How to Get Rid of Croaking Frogs

Hunker may earn compensation through affiliate links in this story. Learn more about our affiliate and product review process here.
Image Credit: BrianLasenby/iStock/GettyImages

Warm weather encourages you to open the windows, admire the growing gardens and watch all the critters that make their way back to your yard for the season. Frogs are sometimes part of that scenario, and their incessant croaking can keep anyone up at night.


While there are ways to rid your garden of frogs that involve harsh methods, they aren't pests like insects, and they do help plant growth by eating bugs that kill plants. However, they can still be a noisy nuisance. Some common-sense tips can keep frogs at bay humanely.

Video of the Day

Video of the Day

A Clean Yard Gives Frogs Fewer Places to Hide

Frogs like to keep out of sight, and they love moisture, so make sure to trim plants and grass back, as it will keep your yard dry and free of shady areas. Make sure you mow and trim during a warm, dry period, so you don't cause any harm to the camouflaged animals.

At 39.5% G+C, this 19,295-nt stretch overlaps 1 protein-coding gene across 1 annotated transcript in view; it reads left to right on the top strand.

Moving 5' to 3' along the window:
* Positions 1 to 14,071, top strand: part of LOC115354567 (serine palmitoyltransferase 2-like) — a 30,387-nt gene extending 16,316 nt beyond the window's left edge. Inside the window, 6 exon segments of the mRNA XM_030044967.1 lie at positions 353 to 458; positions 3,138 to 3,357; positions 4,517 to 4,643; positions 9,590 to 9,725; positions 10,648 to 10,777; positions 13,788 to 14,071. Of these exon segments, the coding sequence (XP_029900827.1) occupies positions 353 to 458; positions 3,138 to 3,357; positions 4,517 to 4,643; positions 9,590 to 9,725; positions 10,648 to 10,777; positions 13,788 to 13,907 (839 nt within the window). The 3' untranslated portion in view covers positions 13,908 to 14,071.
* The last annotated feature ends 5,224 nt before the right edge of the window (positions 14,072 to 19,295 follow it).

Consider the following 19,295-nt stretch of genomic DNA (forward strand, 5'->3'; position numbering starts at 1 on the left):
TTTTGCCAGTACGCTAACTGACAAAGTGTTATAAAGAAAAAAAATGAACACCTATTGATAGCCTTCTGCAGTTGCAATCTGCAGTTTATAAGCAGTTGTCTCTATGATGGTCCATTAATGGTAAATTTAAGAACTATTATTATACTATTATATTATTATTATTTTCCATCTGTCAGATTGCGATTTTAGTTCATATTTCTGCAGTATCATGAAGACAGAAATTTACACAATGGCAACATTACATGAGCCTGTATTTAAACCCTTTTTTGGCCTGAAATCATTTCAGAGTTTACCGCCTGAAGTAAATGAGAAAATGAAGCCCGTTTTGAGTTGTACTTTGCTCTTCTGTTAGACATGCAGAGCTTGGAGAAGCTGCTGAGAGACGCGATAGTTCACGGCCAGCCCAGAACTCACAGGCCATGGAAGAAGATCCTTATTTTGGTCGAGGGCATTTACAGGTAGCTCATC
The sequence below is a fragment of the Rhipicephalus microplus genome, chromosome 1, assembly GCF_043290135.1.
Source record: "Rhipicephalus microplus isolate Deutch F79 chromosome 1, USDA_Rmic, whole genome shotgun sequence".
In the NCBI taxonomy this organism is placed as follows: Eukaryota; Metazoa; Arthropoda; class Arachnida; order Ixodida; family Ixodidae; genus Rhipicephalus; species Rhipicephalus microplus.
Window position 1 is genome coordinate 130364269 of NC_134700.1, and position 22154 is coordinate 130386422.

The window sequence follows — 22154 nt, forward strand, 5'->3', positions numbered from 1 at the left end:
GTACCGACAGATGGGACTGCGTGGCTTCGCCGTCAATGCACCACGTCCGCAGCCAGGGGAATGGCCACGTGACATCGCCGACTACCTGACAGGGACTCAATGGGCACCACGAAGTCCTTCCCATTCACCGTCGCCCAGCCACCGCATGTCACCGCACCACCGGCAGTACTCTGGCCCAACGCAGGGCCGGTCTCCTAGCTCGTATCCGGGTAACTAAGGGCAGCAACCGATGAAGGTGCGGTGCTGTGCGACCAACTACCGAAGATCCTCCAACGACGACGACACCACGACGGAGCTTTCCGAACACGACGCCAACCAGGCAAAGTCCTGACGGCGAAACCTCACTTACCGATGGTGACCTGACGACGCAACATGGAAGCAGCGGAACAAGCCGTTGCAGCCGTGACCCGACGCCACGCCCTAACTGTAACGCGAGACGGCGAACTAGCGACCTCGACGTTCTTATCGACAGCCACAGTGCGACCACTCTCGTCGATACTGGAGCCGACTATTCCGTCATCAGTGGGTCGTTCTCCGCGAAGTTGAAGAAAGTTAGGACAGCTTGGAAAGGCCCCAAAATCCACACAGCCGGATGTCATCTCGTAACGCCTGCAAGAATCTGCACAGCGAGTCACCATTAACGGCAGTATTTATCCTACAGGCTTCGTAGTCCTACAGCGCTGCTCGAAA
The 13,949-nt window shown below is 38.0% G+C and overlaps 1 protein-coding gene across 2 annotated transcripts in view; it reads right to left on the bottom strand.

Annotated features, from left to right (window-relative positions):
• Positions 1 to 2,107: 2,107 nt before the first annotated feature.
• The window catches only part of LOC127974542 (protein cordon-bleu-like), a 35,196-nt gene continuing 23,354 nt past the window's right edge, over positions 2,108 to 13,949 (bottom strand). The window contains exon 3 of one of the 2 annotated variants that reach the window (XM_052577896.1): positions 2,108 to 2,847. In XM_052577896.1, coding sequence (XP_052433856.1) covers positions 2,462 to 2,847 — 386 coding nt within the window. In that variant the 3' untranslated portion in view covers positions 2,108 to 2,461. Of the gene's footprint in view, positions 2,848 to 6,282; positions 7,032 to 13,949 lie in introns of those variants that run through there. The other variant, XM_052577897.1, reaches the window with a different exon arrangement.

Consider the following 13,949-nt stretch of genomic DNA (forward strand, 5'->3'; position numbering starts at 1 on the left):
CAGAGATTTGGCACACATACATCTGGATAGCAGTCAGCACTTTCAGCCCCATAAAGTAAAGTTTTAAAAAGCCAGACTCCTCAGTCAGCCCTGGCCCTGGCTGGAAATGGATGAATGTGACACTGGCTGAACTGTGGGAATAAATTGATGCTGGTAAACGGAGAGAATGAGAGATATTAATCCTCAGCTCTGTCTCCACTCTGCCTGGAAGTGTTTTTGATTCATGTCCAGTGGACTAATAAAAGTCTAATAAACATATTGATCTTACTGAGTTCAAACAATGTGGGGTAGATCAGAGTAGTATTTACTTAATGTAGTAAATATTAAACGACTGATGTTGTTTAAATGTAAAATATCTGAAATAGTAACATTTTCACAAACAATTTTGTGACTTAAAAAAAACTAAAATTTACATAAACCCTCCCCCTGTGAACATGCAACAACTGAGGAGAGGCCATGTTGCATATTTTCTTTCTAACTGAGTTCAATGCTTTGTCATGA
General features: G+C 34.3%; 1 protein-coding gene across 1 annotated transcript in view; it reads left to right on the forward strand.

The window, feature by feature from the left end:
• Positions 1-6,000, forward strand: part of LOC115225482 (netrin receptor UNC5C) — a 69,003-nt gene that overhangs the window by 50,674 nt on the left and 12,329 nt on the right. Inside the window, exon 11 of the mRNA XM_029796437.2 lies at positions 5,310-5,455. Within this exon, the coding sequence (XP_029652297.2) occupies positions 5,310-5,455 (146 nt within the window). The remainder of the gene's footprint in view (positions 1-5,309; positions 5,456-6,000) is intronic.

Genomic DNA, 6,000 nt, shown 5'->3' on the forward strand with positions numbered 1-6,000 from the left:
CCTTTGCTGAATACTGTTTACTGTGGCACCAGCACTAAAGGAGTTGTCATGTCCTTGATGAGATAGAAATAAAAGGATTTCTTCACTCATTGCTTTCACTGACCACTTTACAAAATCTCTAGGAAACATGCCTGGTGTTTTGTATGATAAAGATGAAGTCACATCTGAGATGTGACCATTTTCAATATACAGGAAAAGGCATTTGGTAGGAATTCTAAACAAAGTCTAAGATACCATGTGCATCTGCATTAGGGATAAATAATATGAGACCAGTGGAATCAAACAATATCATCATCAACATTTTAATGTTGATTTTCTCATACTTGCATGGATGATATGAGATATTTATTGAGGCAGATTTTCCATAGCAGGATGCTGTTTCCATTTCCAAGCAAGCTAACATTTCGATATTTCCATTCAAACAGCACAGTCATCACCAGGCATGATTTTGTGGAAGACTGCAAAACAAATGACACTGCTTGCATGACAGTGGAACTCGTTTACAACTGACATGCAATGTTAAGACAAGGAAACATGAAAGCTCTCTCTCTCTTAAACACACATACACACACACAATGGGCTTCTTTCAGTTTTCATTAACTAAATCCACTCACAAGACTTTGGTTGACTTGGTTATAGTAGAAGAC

Lights Out!

Light draws bugs in, and frogs are always looking for their next insect meal. Turn your yard and pool lights off at night to keep both insects and frogs at a distance.

Practice Population Control

Once frogs breed, their numbers can get out of control quickly, so keep your eyes open for eggs during mating season, which takes place in the spring and early summer months. Most frog eggs are found in gelatinous masses, and they're usually found in ponds or pools. You may also find them in containers that retain rainfall. When you see them, scoop them up and dispose of them.


Set a Delicious Trap

Frogs love bugs, and a five-gallon bucket or tall trash can of well-placed insects will capture a few frogs that will see your trap as a tasty buffet and jump right in. Once they're in the bucket, simply relocate them elsewhere.

Build An Insurmountable Wall

Find out where your frogs are coming from and going. Frogs love water and shade, so it makes sense that putting barriers of mesh or plastic fencing between the amphibians and comfort zones like pools and ponds will force them to set up camp elsewhere.

Some frogs can jump higher than others depending on the type, so make sure your wall is high enough to be impassable. Without access to water or the shady parts of your yard, relocation for them and a good night's sleep for you will be the guaranteed outcome.




Report an Issue

screenshot of the current page

Screenshot loading...